Property division can be a highly contentious issue in a divorce, right behind child custody. Unless previously decided by a prenup, the property division is likely to be handled by the court. When faced with the dilemma of your ex not giving you your property in the divorce, it is frustrating but also a violation of the court’s order.
Once a divorce has been signed by the judge, both parties must abide by whatever was ordered by the court. This includes turning over the property in divorce that was requested and/or ordered in the decree.
Property In Divorce
Marital property is anything that was purchased or otherwise acquired by the parties during the marriage, with some exceptions. Anything acquired prior to marriage is generally considered the separate property of the individual owner.
If one party fails to abide by the orders in the decree, he or she can be held in contempt of court for violating the court’s order. This can be any asset that was part of the marital estate: land, real estate, a vacation home, or any other valuable property included in the divorce division.
Motion Of Enforcement
Under Texas Family Code 9.001(c), 9.006, and 9.007, you can file a motion of enforcement to request that the court enforce the terms of the property division in your divorce decree. While this motion will require your ex to turn over the property, it doesn’t change anything in the original property division of the decree. The judge cannot sign the motion until at least 30 days after the divorce decree is signed.
You have two years from the date of the original divorce decree to file the motion of enforcement.
If the petition does not clearly spell out exactly what property is to be turned over, either party can request a clarifying order that details the property to be delivered. A clarifying order can be requested prior to or alongside a motion for contempt, and the judge will make clear what each party is to receive.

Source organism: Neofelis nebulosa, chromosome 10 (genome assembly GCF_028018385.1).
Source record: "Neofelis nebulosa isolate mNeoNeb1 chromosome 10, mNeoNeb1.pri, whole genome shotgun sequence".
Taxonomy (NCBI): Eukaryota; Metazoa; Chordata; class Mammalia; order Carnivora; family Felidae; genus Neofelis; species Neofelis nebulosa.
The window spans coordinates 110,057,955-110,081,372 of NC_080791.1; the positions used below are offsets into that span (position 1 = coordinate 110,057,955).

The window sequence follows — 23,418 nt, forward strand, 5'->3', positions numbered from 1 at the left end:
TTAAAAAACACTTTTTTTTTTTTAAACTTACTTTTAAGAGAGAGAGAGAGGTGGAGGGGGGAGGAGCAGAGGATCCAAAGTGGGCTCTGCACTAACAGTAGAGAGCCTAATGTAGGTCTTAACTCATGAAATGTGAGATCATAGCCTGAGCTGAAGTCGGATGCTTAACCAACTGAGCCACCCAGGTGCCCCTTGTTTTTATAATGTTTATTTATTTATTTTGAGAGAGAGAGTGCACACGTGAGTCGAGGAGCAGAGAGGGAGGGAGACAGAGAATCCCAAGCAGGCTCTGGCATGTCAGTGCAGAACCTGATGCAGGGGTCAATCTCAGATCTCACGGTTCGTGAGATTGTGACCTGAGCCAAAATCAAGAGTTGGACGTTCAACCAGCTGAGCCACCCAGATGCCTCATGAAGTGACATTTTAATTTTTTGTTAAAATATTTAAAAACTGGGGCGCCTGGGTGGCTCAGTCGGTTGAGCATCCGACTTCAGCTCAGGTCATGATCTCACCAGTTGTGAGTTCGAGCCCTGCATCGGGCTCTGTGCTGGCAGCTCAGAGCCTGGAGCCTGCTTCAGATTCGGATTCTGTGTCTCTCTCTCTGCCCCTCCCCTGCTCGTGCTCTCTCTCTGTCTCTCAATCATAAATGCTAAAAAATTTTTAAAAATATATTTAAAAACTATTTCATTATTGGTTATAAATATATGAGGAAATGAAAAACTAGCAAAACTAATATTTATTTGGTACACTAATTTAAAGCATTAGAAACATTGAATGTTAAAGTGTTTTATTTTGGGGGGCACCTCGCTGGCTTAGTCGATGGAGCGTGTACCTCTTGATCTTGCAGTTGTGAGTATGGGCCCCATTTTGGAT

If the party still fails to deliver the awarded property after a clarifying order, the judge may order them to deliver the property to you, called a “turnover order.”
Should the party ignore the turnover order, the judge can award a money judgment. Additionally, you can work with your divorce attorney to file a motion for contempt of court against the other party. You can ask the court to award monies for court costs, attorney’s fees, and other expenses related to the litigation.
Tarrant County’s Compassionate Divorce Attorney
Since 2001, Wendy L. Hart has been helping people in the Fort Worth area with various family law issues, including divorce. She represents both men and women, including child support, child custody/visitation, estate, and other family law matters. As a divorcee herself, she understands what’s involved when a relationship breaks down.
If divorce is in your future, we’re ready to help. Call us at (817) 842-2336 or use our online contact form to schedule your virtual consultation or appointment. We serve clients throughout the Fort Worth Area.